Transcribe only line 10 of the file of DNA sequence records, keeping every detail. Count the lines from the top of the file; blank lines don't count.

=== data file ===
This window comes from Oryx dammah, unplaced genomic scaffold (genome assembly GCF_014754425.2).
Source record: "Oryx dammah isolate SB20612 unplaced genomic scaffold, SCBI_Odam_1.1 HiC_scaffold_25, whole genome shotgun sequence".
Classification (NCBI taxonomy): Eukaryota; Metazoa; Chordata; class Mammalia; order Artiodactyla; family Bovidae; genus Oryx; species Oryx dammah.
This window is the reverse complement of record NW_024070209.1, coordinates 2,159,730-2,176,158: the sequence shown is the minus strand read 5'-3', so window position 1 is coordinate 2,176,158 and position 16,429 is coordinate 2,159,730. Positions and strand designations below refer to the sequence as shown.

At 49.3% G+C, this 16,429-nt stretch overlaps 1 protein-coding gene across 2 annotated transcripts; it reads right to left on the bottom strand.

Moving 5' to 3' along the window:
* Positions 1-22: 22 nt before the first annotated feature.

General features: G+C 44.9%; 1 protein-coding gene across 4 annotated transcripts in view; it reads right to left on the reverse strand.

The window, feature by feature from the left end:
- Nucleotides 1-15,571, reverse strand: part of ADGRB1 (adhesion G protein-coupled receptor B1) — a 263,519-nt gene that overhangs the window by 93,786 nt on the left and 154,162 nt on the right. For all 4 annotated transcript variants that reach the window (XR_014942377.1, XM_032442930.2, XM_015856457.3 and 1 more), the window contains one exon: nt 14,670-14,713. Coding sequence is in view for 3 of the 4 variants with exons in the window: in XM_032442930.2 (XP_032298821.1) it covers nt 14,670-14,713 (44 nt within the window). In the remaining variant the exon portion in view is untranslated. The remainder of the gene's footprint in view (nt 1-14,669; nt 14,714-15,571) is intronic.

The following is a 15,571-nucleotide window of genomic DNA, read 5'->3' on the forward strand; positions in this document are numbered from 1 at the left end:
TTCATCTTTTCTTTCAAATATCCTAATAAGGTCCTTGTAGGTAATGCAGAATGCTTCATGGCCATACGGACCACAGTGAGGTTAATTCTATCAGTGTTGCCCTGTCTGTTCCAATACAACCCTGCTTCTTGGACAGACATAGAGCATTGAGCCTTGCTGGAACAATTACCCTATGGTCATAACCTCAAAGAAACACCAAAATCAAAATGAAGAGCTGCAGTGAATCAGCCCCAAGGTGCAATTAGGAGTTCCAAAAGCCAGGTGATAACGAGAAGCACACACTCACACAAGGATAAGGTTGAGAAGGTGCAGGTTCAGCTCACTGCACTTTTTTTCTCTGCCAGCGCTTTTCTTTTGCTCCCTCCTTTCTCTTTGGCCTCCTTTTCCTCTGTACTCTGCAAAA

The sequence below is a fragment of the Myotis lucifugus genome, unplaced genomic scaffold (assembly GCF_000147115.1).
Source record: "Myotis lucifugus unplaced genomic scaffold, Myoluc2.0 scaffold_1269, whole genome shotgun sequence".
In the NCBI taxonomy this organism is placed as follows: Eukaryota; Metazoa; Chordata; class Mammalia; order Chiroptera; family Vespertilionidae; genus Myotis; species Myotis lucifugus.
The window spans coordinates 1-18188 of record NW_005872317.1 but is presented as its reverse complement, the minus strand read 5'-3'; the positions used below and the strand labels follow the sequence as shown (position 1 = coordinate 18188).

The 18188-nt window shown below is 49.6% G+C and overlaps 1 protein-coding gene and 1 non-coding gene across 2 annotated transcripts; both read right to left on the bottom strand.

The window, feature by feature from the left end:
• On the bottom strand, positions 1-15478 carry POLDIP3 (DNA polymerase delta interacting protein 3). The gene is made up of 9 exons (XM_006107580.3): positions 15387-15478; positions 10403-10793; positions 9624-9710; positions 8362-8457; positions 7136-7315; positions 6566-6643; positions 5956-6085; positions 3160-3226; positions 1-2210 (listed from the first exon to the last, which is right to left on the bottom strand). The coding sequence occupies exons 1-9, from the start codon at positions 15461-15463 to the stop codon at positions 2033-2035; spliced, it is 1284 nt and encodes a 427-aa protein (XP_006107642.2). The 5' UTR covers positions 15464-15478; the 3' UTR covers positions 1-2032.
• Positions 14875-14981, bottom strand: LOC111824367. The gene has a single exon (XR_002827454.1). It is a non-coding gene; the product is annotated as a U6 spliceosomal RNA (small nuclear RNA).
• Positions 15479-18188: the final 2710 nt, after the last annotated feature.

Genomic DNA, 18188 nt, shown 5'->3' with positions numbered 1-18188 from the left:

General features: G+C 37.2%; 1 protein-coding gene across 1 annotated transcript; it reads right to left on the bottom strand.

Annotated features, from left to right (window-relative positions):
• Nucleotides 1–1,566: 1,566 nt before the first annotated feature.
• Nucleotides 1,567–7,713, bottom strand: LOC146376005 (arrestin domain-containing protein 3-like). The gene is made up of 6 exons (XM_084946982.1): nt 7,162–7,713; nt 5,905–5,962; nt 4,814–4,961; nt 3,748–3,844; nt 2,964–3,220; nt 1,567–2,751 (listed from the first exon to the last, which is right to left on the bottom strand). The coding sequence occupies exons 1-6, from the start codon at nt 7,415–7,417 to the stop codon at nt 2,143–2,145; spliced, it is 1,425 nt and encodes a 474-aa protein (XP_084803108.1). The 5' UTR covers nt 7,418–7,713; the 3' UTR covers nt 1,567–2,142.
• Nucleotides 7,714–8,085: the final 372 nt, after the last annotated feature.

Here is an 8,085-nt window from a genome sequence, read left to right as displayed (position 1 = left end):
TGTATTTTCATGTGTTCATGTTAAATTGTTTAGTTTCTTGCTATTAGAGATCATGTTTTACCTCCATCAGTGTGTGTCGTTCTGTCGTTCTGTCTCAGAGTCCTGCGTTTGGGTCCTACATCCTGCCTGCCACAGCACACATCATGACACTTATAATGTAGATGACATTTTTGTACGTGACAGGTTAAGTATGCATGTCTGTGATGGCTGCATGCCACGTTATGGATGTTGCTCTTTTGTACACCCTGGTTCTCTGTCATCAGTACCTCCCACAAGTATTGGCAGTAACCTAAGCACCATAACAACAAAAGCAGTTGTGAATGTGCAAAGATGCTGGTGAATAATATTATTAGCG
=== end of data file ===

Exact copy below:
- Nucleotides 1-15,571, reverse strand: part of ADGRB1 (adhesion G protein-coupled receptor B1) — a 263,519-nt gene that overhangs the window by 93,786 nt on the left and 154,162 nt on the right. For all 4 annotated transcript variants that reach the window (XR_014942377.1, XM_032442930.2, XM_015856457.3 and 1 more), the window contains one exon: nt 14,670-14,713. Coding sequence is in view for 3 of the 4 variants with exons in the window: in XM_032442930.2 (XP_032298821.1) it covers nt 14,670-14,713 (44 nt within the window). In the remaining variant the exon portion in view is untranslated. The remainder of the gene's footprint in view (nt 1-14,669; nt 14,714-15,571) is intronic.